by Cindy Kibbe, CCS, BS (CLS)
Too often people think only in terms of job titles when they search for a job — if they don’t have the exact experience for which they are applying, they don’t try. Let me suggest an alternative approach. I suggest you “abstract” your prior work history for applicable skills the same way you would abstract a medical record for information to code.
Let me show you what I mean:
The patient’s esophageal varices had blown and he was hemorrhaging. He was clearing our shelves of blood products. I had the OR on the phone in one ear, the local blood bank on another phone in the other ear. I got the approval for “immediate spin” type-and-cross from the surgeon. The valiant efforts of more than a dozen people kept this man alive…
I stared at the screen. The computer system was a mishmash of half-written data base indices, broken interfaces, unsearchable text fields, with implementation languishing months overdue. I created the needed indices, streamlined interfaces, and road herd on the vendor to keep the project moving along to save on maintenance fees. Three months later we did a soft go-live — and I brought the implementation in for $40,000 under budget…
I was on the phone with the public relations director of a hospital in Gulfport, Miss., covering a story after Hurricane Katrina. The connection was spotty. At one point, she just stopped. In her gentle Southern accent, she said, “Cindy, I have no shoes. They’re all gone.” We wept together…
These examples aren’t about me; although I went through each of these situations, they are examples of how to look at yourself. Maybe you’re asking what any of these scenarios have to do with HIM careers. Plenty! Experience in high-pressure situations, project management skills, clinical experience, and treating others with compassion — just to name a few. I’m sure you have similar experiences.
Looking at your work and relevant personal experience with a different perspective might reveal skills you didn’t realize you had. Find what makes you unique among all the other applicants. Just as you would abstract a medical record, hunting for those nuggets of information leading to codable diagnoses and procedures, use those same techniques to search your own background for job skills.
Here are five considerations:
1. Consider all your work history — I haven’t practiced medical technology in years, but the knowledge base provided me a rock-solid foundation for an HIM career. Maybe you were a bank teller in a past life. Don’t you think basic accounting experience is meaningful in an HIM position that interacts with financial departments? I sure do.
2. Think skills, not titles — Newspaper reporting is about as far from the HIM department as you can get. Or is it? I handled a myriad of small projects (aka news stories) simultaneously, kept organized (under deadlines), and provided an error-free deliverable (a business newspaper). Look at your past jobs. Cover up the title, forget the canned job description. Were you a receptionist? You interacted with clients, handled phone calls, and set schedules — all skills needed in HIM departments.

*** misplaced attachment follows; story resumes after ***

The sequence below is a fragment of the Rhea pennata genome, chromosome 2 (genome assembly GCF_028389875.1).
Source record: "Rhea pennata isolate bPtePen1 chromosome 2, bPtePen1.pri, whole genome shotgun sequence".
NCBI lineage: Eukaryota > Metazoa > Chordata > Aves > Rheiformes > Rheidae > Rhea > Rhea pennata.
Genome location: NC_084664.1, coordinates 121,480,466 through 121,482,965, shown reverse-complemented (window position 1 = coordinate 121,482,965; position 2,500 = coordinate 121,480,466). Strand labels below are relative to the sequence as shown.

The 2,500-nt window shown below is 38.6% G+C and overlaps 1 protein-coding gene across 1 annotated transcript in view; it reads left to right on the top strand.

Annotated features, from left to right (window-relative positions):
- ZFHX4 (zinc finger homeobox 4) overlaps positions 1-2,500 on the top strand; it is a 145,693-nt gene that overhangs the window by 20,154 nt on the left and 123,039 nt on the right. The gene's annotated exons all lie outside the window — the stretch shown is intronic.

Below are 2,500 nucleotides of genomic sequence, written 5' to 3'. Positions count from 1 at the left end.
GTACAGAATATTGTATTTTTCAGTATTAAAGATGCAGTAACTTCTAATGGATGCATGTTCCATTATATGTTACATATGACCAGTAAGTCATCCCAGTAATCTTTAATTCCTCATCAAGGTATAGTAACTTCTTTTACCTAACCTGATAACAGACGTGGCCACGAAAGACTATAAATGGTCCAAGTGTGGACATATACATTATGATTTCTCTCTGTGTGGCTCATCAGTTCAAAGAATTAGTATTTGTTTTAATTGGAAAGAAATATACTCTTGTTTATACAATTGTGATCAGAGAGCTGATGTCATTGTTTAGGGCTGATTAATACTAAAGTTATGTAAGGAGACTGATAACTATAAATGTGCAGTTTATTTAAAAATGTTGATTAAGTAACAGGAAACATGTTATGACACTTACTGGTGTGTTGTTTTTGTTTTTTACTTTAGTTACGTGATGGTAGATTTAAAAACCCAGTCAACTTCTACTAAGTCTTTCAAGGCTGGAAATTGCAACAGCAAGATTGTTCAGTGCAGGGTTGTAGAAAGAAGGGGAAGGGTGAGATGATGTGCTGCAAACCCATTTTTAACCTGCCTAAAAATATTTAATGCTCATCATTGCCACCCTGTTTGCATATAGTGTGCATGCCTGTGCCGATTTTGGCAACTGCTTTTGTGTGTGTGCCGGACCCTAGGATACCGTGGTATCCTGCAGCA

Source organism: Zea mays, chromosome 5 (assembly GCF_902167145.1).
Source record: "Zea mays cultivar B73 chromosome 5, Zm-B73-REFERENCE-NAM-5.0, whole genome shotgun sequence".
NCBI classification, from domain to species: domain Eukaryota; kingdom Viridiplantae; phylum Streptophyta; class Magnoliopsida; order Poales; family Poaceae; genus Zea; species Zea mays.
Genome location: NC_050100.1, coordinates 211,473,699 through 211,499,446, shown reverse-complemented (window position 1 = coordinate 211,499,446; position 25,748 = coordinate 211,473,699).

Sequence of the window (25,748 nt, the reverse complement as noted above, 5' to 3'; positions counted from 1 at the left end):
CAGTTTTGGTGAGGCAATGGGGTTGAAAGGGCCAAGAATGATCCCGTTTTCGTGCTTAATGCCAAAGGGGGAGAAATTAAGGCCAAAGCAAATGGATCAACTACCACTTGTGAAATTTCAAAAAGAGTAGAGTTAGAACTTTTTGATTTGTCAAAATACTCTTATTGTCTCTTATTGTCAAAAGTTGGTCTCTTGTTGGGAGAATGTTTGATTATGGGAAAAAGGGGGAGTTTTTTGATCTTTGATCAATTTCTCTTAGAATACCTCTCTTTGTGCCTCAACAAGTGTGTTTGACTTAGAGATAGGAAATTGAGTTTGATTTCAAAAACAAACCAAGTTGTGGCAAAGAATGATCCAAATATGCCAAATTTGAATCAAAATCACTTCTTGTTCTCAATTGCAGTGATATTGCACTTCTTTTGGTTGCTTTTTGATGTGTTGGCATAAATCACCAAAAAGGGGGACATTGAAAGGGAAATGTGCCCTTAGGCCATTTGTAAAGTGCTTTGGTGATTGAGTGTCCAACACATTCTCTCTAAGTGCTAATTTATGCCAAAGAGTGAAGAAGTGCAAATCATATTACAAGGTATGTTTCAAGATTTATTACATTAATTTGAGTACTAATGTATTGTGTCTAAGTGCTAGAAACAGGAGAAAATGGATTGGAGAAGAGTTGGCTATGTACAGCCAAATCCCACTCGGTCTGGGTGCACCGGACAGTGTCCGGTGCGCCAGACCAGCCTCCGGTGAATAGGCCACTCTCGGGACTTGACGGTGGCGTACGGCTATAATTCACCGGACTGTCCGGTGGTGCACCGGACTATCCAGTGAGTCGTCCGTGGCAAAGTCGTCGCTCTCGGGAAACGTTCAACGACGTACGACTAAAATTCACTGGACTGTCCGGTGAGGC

3. Free time isn’t just “me time” — Take a closer look at your volunteer positions, weekend odd jobs, even hobbies. I raised several thousand dollars in sponsorship sales for a chamber of commerce golf tournament. Translation — sales skills, budgeting, even rapport-building. Have you served on a campaign committee for a nonprofit at which you volunteer? To me, that sounds like project management, goal-setting, public relations, even advertising to raise those funds — solid business talents needed in just about any job.
4. A little may be a lot — Don’t be discouraged if your work history is a little sparse. If you’re a new grad, consider school projects as well as your professional practicum. Maybe you took time off for family. You managed budgets, coordinated schedules, and took care of crises large and small. Both of these situations are extraordinarily relevant in HIM. I took some time off to write my first novel — I translate this as written communications, time management, and goal-achievement. You need to explain employment gaps anyway, so why not mine them for pertinent experiences?
5. Everything’s relevant, unless it’s not — The hardest consideration is deciding which jobs and skills make sense to include and which do not. There really is no easy answer for this. I manage social media for an online education company. Sometimes this makes sense to include, other times not. If you can make a serious business case for your days as a carnival barker, go for it. You learned presentation skills, people skills, even salesmanship, all good. Bilking people out of money with soft extortion practices — I’d leave that off.
Look at your professional narrative with fresh eyes. You just might impress an employer — as well as yourself!
It’s not too late to prepare for the October 1, 2017 Code Updates! Consider Lynn Kuehn’s online courses ICD-10-CM Code Update and ICD-10-PCS Code Update available from Libman Education. Learn more here.
Cindy Kibbe photo credit: Wendy Wood